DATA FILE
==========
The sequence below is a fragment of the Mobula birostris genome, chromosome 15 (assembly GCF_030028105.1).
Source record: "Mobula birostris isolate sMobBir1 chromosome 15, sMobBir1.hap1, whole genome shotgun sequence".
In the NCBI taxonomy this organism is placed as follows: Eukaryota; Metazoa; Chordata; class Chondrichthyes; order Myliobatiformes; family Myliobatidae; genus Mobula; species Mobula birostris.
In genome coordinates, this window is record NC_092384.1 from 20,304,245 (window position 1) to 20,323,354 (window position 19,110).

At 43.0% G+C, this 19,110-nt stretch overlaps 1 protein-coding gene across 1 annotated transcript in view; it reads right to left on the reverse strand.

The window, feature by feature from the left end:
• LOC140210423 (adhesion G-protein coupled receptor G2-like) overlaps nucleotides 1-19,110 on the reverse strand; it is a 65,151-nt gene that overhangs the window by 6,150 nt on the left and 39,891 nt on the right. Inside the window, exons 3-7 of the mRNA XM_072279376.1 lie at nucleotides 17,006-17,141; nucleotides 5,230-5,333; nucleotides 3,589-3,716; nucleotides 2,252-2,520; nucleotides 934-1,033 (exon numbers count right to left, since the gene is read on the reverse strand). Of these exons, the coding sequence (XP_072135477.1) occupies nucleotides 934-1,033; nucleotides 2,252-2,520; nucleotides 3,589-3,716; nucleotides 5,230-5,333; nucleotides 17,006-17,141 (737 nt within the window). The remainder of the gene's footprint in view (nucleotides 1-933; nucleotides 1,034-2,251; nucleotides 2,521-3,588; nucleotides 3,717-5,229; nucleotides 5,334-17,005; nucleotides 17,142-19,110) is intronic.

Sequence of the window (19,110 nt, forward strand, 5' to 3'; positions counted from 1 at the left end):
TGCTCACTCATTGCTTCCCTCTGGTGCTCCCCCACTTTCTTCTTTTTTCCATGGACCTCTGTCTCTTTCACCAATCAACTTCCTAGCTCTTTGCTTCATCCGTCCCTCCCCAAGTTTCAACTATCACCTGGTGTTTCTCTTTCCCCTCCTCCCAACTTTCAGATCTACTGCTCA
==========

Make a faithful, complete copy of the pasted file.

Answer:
The sequence below is a fragment of the Mobula birostris genome, chromosome 15 (assembly GCF_030028105.1).
Source record: "Mobula birostris isolate sMobBir1 chromosome 15, sMobBir1.hap1, whole genome shotgun sequence".
In the NCBI taxonomy this organism is placed as follows: Eukaryota; Metazoa; Chordata; class Chondrichthyes; order Myliobatiformes; family Myliobatidae; genus Mobula; species Mobula birostris.
In genome coordinates, this window is record NC_092384.1 from 20,304,245 (window position 1) to 20,323,354 (window position 19,110).

At 43.0% G+C, this 19,110-nt stretch overlaps 1 protein-coding gene across 1 annotated transcript in view; it reads right to left on the reverse strand.

The window, feature by feature from the left end:
• LOC140210423 (adhesion G-protein coupled receptor G2-like) overlaps nucleotides 1-19,110 on the reverse strand; it is a 65,151-nt gene that overhangs the window by 6,150 nt on the left and 39,891 nt on the right. Inside the window, exons 3-7 of the mRNA XM_072279376.1 lie at nucleotides 17,006-17,141; nucleotides 5,230-5,333; nucleotides 3,589-3,716; nucleotides 2,252-2,520; nucleotides 934-1,033 (exon numbers count right to left, since the gene is read on the reverse strand). Of these exons, the coding sequence (XP_072135477.1) occupies nucleotides 934-1,033; nucleotides 2,252-2,520; nucleotides 3,589-3,716; nucleotides 5,230-5,333; nucleotides 17,006-17,141 (737 nt within the window). The remainder of the gene's footprint in view (nucleotides 1-933; nucleotides 1,034-2,251; nucleotides 2,521-3,588; nucleotides 3,717-5,229; nucleotides 5,334-17,005; nucleotides 17,142-19,110) is intronic.

Sequence of the window (19,110 nt, forward strand, 5' to 3'; positions counted from 1 at the left end):
TGCTCACTCATTGCTTCCCTCTGGTGCTCCCCCACTTTCTTCTTTTTTCCATGGACCTCTGTCTCTTTCACCAATCAACTTCCTAGCTCTTTGCTTCATCCGTCCCTCCCCAAGTTTCAACTATCACCTGGTGTTTCTCTTTCCCCTCCTCCCAACTTTCAGATCTACTGCTCA